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Book History 5 (2002) 239-262

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Book Production in British India, 1850-1900

Robert Darnton


The history of books as a field of study has spread across many disciplines, from bibliography to comparative literature, history, graphic arts, and sociology; but it has not expanded far beyond the Western world. Multivolume national histories of the book have been published or are now being prepared in France, Germany, Italy, Russia, Britain (with separate histories in Scotland and Wales), Ireland, Canada, the United States, and two Western outposts in the Pacific, Australia and New Zealand, but not in Egypt, China, or India.

Why not India? It has a rich literature that extends further back in time than that of any European country, and books have been printed on its soil since 1556, nearly a century before Stephen Day cranked out the Bay Psalm Book in Cambridge, Massachusetts. Gifted scholars have studied aspects of publishing and the book trade in India, but no one has been able to get an overview of the subject, not for any lack of talent or resources but because we have not yet acquired basic information about book production. We haven't the foggiest idea of how many books appeared in print at any point in Indian history or of how they were distributed according to [End Page 239] genre, language, and region. Statistics do not tell a story by themselves, of course, but they can open the way to various narratives by revealing patterns. When book history began to establish itself in Western Europe, it relied heavily on quantification. The sources were always imperfect: the papers of the Stationers' Company and library catalogues in the case of Britain; the registers for permission to publish and the dépôt légal in France; the catalogues of the Frankfurt and Leipzig book fairs in Germany. But however flawed or distorted, the statistics provided enough material for book historians to construct a general picture of literary culture, something comparable to the early maps of the New World, which showed the contours of the continents, even though they did not correspond very well to the actual landscape.

Does a comparable source exist for India? Not for the centuries before 1556, when the Portuguese set up the first printing press on the subcontinent. Nor for the following three hundred years, when printing remained confined for the most part to missionary enclaves, imperialist administrations, and occasional newspapers. But by 1858, when the British Raj began to reconstitute itself as a modern, bureaucratic state, book publishing had become an important industry, and the Indian Civil Service (ICS) began to keep track of it. The paper trail in the archives of the ICS begins with occasional "returns" about the output of books; then leads through quarterly "catalogues," which registered new publications; and finally takes the form of annual "reports," which quantified and analyzed book production in each province. To be sure, state-generated material of this kind has a built-in bias. It often reveals more about the British than the "natives" they observed. But for all their tendentiousness, the papers of the ICS make it possible to catch a first glimpse of the overall outlines of literary culture under the British Raj.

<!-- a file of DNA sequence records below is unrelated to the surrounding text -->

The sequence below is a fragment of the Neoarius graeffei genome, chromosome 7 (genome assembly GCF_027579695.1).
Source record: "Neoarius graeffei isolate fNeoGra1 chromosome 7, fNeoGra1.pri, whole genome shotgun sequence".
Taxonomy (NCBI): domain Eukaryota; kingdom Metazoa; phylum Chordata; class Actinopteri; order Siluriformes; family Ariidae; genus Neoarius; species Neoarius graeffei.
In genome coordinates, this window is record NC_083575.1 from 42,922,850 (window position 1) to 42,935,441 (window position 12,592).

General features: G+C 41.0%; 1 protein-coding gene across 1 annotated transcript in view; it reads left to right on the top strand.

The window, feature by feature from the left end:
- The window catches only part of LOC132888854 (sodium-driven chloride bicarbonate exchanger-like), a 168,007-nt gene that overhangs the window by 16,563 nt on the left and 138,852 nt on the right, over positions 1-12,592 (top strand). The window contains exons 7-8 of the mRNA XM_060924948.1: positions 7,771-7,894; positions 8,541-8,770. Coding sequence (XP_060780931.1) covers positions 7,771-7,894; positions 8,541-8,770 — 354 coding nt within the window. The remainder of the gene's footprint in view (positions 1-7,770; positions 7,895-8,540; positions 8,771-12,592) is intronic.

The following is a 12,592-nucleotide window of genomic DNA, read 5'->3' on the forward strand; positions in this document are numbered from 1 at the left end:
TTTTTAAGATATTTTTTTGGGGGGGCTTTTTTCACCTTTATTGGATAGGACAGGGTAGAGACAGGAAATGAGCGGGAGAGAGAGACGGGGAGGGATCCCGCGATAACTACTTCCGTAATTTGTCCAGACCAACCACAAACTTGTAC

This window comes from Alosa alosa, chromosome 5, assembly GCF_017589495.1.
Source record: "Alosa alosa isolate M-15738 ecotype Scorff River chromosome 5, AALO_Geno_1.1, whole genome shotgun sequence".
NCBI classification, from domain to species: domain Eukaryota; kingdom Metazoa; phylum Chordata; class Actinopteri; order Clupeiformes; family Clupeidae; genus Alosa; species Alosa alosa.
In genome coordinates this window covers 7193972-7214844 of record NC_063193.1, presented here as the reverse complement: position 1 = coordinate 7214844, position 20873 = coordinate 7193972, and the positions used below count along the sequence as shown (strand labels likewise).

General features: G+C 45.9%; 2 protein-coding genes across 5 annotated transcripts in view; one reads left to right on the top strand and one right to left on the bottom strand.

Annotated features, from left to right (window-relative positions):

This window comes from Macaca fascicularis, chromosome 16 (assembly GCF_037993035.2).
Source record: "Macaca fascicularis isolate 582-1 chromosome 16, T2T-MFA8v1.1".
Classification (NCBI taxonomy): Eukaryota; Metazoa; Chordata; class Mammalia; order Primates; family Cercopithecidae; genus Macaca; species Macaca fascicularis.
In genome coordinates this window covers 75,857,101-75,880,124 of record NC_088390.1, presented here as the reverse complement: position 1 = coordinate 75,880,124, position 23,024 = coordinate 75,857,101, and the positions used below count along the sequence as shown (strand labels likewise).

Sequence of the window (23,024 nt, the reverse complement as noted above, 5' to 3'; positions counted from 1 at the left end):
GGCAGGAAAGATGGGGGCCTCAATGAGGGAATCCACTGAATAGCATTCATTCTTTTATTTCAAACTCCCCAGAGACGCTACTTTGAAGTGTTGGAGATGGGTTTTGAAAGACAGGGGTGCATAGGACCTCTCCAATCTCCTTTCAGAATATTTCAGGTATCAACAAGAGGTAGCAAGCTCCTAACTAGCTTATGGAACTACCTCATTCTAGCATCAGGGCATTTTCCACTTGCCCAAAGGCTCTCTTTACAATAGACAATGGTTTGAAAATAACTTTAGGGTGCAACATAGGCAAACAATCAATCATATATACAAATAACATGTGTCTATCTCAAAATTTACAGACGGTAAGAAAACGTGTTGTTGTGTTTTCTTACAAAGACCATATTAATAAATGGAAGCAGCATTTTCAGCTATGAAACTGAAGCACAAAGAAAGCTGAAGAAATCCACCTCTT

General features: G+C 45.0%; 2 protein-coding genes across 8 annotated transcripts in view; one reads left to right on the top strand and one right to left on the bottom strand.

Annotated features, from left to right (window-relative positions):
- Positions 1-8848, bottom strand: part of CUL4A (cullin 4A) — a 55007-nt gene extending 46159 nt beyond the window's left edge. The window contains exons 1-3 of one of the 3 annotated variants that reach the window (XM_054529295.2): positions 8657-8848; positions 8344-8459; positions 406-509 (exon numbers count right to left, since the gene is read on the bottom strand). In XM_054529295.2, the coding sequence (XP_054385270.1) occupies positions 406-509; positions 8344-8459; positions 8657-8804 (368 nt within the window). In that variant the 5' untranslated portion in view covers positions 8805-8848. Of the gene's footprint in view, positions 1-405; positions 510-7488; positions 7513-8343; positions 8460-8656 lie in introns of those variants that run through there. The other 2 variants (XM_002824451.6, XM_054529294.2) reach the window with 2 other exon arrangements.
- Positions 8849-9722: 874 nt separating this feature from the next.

The best example of an early return or general account of publishing and the book trade was written in 1859 by James Long, a missionary and man of letters who, as a founder of the Vernacular Literature Society in Calcutta, promoted Bengali literature. With the backing of the lieutenant governor and the director of public instruction in Bengal, Long attempted to survey everything printed in Bengali between April 1857 and April 1858—that is, to produce a general picture of vernacular literature during the year of the sepoy "mutiny," or revolt, of 1857. His return belonged to a general attempt by the British to understand the country that they had conquered and that had just risen against them by compiling data—fundamental "facts," as they put it, on everything from rainfall and wheat yields to human beings and books. Long was a bookman. He inspected...


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